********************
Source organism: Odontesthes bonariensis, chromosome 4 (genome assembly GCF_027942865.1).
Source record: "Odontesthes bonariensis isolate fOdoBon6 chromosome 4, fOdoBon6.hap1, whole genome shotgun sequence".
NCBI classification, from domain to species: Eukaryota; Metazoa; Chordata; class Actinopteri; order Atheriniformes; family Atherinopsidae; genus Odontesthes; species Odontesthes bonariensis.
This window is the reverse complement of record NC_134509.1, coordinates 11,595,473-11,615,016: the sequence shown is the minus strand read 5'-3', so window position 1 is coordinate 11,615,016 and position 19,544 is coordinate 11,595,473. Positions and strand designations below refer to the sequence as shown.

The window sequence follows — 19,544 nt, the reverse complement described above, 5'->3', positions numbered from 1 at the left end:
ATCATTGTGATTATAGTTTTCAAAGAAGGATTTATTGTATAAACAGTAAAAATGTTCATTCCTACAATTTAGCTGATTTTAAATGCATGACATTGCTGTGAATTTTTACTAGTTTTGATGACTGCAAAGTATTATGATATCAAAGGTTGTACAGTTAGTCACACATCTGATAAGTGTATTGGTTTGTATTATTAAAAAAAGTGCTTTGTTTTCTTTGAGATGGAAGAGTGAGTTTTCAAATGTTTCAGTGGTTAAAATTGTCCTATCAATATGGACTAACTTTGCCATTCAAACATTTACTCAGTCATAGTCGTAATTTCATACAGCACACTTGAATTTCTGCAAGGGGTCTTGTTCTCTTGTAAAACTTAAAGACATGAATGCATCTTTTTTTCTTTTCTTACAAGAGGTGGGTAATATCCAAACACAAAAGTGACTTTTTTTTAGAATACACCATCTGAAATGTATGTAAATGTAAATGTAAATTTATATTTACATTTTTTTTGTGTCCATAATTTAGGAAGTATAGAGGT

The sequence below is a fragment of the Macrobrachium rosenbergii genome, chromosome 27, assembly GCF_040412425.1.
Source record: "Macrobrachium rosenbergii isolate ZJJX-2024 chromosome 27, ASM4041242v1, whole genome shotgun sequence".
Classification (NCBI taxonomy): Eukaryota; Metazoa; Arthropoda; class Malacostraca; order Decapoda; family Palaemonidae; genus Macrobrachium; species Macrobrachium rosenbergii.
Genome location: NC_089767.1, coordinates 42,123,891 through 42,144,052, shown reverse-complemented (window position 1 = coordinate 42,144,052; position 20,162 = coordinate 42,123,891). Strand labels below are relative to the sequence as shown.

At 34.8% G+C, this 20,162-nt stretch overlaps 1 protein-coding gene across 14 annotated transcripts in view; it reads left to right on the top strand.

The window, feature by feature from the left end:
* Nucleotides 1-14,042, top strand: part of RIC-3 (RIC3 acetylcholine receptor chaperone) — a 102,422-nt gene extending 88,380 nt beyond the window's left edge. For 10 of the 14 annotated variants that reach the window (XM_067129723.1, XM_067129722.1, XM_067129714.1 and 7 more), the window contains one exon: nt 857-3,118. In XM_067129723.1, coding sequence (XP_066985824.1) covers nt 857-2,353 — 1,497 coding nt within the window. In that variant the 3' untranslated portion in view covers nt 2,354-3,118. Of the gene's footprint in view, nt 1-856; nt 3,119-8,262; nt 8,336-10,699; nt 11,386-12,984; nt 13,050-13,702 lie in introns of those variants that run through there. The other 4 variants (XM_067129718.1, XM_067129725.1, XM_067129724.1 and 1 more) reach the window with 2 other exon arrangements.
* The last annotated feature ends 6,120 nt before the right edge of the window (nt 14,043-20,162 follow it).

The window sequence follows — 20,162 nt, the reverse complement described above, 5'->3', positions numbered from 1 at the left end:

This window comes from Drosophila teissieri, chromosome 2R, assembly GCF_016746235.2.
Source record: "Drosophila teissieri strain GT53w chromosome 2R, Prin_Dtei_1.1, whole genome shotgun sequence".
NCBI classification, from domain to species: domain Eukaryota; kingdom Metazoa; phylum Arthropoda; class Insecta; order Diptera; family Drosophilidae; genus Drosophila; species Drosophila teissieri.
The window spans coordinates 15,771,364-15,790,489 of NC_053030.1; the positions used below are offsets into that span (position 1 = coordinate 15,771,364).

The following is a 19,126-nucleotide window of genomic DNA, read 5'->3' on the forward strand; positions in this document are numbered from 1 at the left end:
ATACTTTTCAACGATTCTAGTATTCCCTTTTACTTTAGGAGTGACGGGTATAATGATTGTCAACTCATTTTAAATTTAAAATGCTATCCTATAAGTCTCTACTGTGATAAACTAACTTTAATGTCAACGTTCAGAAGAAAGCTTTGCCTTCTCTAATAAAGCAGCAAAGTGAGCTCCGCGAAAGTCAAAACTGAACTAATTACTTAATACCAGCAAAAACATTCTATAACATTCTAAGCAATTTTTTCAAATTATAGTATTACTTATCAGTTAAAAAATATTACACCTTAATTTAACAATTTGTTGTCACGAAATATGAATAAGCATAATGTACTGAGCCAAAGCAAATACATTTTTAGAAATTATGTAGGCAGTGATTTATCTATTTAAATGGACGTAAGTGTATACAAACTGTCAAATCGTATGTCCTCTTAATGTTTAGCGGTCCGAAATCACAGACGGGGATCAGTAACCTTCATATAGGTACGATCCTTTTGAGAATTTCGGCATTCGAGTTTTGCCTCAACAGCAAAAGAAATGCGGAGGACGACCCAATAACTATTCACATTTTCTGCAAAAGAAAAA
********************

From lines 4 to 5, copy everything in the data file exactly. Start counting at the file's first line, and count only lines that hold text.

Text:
This window is the reverse complement of record NC_134509.1, coordinates 11,595,473-11,615,016: the sequence shown is the minus strand read 5'-3', so window position 1 is coordinate 11,615,016 and position 19,544 is coordinate 11,595,473. Positions and strand designations below refer to the sequence as shown.

The window sequence follows — 19,544 nt, the reverse complement described above, 5'->3', positions numbered from 1 at the left end: